Colours in the Dark is the third solo album from Finnish metal diva Tarja Turunen, following on from 2010′s “What Lies Beneath. A lot of water has flowed under the bridge since Nightwish dramatically sacked their lead singer way back in 2005. Her old band have re-invented themselves while Tarja herself bounced back strongly and quickly found her voice as a solo artist.
The album begins as it means to go on, starting with an excerpt from Ravel’s Bolero leading into powerchord riffs and falsetto vocals that come over as a heavy metal Lena Lovich. Despite a little less use of choirs and orchestras, it’s still perhaps her strongest and most musically ambitious album to date.
The album takes in metal and pop with a heavy dose of progressive rock alongside some big sweeping ballads that wouldn’t sound out of place in a West End musical but for the metal guitars. There are a couple of very commercial numbers with huge pop choruses; indeed, “Never Enough” is effectively Abba with powerchords up to the distorted white noise of the outtro.
Classical motifs reappear in the epic “Lucid Dreamer”, containing an eerie atonal instrumental section that eventually gives way to a theme from Grieg’s “Peer Gynt” suite; for once, it’s something other than “Hall of the Mountain King”. The snatch of John Barry’s James Bond theme at one point in “Deliverance” makes you wonder if Tarja is angling to sing a Bond theme. If she did she’s be the most powerful voice since Shirley Bassey sang “Goldfinger”. The album ends with the epic “Medusa” with its evocative flute line. Much of the album demonstrates how symphonic metal and progressive rock have always been close cousins, with the combination of big guitars and complex classically-derived arrangements.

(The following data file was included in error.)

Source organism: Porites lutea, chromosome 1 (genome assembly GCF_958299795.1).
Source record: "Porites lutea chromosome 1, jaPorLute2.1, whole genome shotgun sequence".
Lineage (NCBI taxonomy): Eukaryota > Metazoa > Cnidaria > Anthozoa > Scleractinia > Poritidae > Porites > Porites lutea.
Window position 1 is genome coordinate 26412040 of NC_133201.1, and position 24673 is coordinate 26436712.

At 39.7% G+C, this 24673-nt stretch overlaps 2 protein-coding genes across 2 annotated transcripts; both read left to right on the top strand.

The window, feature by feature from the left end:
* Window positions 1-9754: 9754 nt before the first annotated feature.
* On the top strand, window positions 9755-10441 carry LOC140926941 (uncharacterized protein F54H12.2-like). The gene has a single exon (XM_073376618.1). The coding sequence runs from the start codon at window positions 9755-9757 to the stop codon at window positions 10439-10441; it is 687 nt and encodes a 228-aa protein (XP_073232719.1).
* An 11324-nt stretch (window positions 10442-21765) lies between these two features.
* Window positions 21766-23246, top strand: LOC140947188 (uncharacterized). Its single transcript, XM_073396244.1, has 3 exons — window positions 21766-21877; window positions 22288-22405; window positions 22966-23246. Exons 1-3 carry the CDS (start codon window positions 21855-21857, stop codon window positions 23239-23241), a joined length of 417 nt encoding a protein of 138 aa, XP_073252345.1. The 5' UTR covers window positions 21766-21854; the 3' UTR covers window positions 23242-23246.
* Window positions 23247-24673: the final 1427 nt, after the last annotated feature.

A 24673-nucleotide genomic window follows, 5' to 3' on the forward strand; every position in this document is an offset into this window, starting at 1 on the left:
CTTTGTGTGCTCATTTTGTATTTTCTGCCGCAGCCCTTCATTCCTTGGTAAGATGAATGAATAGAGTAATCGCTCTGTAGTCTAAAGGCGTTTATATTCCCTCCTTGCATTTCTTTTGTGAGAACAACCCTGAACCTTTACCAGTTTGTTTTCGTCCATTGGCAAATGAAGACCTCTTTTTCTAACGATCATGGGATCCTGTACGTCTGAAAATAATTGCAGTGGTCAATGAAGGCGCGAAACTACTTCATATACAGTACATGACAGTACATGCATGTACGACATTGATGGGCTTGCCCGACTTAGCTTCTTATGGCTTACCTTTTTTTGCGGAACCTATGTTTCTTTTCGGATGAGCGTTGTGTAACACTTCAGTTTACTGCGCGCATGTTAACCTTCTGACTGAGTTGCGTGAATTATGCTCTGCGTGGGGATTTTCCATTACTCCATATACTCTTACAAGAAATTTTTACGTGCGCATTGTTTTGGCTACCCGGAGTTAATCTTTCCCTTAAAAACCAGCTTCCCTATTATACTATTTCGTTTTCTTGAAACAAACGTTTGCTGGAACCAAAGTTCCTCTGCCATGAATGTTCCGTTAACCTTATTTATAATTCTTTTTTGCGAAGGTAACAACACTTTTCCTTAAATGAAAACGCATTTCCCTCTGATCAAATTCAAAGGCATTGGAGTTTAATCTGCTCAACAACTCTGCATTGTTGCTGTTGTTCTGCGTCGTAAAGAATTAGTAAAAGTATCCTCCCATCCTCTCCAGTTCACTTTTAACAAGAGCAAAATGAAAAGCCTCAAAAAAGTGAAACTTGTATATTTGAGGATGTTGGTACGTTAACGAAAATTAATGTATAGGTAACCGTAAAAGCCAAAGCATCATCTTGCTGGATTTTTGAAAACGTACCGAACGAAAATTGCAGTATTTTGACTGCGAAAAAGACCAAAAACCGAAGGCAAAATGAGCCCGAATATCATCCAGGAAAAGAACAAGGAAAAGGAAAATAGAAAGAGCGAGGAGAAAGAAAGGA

It’s all completely over the top, but then it’s a Tarja record, and you wouldn’t really expect anything else; it would be like expecting Meatloaf to make a lo-fi Americana album. As the ice-queen of symphonic metal, she doesn’t put much in the way of soul-baring emotion on this record, but like the bombastic arrangements, it’s what Tarja does.
If you prefer a record with a lot of emotional depth, then perhaps this record is not for you, but if you have room for over-the-top melodrama that isn’t afraid to verge on the cheesy, then there is a lot to like about this album.
(This review also appears in Trebuchet Magazine)